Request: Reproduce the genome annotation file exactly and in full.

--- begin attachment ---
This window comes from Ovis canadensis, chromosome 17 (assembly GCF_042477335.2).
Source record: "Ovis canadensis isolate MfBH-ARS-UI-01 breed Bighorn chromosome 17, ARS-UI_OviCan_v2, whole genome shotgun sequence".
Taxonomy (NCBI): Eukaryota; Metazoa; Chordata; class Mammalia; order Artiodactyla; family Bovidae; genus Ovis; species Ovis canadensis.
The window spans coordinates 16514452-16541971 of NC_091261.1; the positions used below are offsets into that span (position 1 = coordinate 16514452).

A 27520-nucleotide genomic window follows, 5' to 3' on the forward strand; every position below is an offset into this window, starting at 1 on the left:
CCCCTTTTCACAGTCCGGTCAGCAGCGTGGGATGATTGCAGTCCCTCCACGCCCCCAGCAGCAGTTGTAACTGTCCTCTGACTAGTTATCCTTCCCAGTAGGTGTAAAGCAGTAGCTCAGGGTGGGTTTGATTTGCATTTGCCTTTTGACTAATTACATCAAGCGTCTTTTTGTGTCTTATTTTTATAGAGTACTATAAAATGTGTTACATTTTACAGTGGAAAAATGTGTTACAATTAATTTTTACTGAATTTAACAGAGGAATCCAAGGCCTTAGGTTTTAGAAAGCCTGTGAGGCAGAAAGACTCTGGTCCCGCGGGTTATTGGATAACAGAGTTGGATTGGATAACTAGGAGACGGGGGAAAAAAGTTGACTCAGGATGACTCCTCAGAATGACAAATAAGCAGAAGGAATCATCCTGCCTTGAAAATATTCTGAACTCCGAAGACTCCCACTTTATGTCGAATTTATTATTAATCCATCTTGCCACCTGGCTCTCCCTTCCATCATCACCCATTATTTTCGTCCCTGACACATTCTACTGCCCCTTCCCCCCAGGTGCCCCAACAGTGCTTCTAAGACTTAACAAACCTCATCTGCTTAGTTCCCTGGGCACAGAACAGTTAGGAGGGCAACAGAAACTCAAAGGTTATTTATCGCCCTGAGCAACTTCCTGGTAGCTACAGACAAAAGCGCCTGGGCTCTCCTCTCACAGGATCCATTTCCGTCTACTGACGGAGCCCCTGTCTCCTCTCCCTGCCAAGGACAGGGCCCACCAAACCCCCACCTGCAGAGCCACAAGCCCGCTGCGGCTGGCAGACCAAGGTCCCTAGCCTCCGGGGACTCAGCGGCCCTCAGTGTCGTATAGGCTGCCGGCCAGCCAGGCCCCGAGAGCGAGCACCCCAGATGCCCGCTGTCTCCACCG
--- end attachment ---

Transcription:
This window comes from Ovis canadensis, chromosome 17 (assembly GCF_042477335.2).
Source record: "Ovis canadensis isolate MfBH-ARS-UI-01 breed Bighorn chromosome 17, ARS-UI_OviCan_v2, whole genome shotgun sequence".
Taxonomy (NCBI): Eukaryota; Metazoa; Chordata; class Mammalia; order Artiodactyla; family Bovidae; genus Ovis; species Ovis canadensis.
The window spans coordinates 16514452-16541971 of NC_091261.1; the positions used below are offsets into that span (position 1 = coordinate 16514452).

A 27520-nucleotide genomic window follows, 5' to 3' on the forward strand; every position below is an offset into this window, starting at 1 on the left:
CCCCTTTTCACAGTCCGGTCAGCAGCGTGGGATGATTGCAGTCCCTCCACGCCCCCAGCAGCAGTTGTAACTGTCCTCTGACTAGTTATCCTTCCCAGTAGGTGTAAAGCAGTAGCTCAGGGTGGGTTTGATTTGCATTTGCCTTTTGACTAATTACATCAAGCGTCTTTTTGTGTCTTATTTTTATAGAGTACTATAAAATGTGTTACATTTTACAGTGGAAAAATGTGTTACAATTAATTTTTACTGAATTTAACAGAGGAATCCAAGGCCTTAGGTTTTAGAAAGCCTGTGAGGCAGAAAGACTCTGGTCCCGCGGGTTATTGGATAACAGAGTTGGATTGGATAACTAGGAGACGGGGGAAAAAAGTTGACTCAGGATGACTCCTCAGAATGACAAATAAGCAGAAGGAATCATCCTGCCTTGAAAATATTCTGAACTCCGAAGACTCCCACTTTATGTCGAATTTATTATTAATCCATCTTGCCACCTGGCTCTCCCTTCCATCATCACCCATTATTTTCGTCCCTGACACATTCTACTGCCCCTTCCCCCCAGGTGCCCCAACAGTGCTTCTAAGACTTAACAAACCTCATCTGCTTAGTTCCCTGGGCACAGAACAGTTAGGAGGGCAACAGAAACTCAAAGGTTATTTATCGCCCTGAGCAACTTCCTGGTAGCTACAGACAAAAGCGCCTGGGCTCTCCTCTCACAGGATCCATTTCCGTCTACTGACGGAGCCCCTGTCTCCTCTCCCTGCCAAGGACAGGGCCCACCAAACCCCCACCTGCAGAGCCACAAGCCCGCTGCGGCTGGCAGACCAAGGTCCCTAGCCTCCGGGGACTCAGCGGCCCTCAGTGTCGTATAGGCTGCCGGCCAGCCAGGCCCCGAGAGCGAGCACCCCAGATGCCCGCTGTCTCCACCG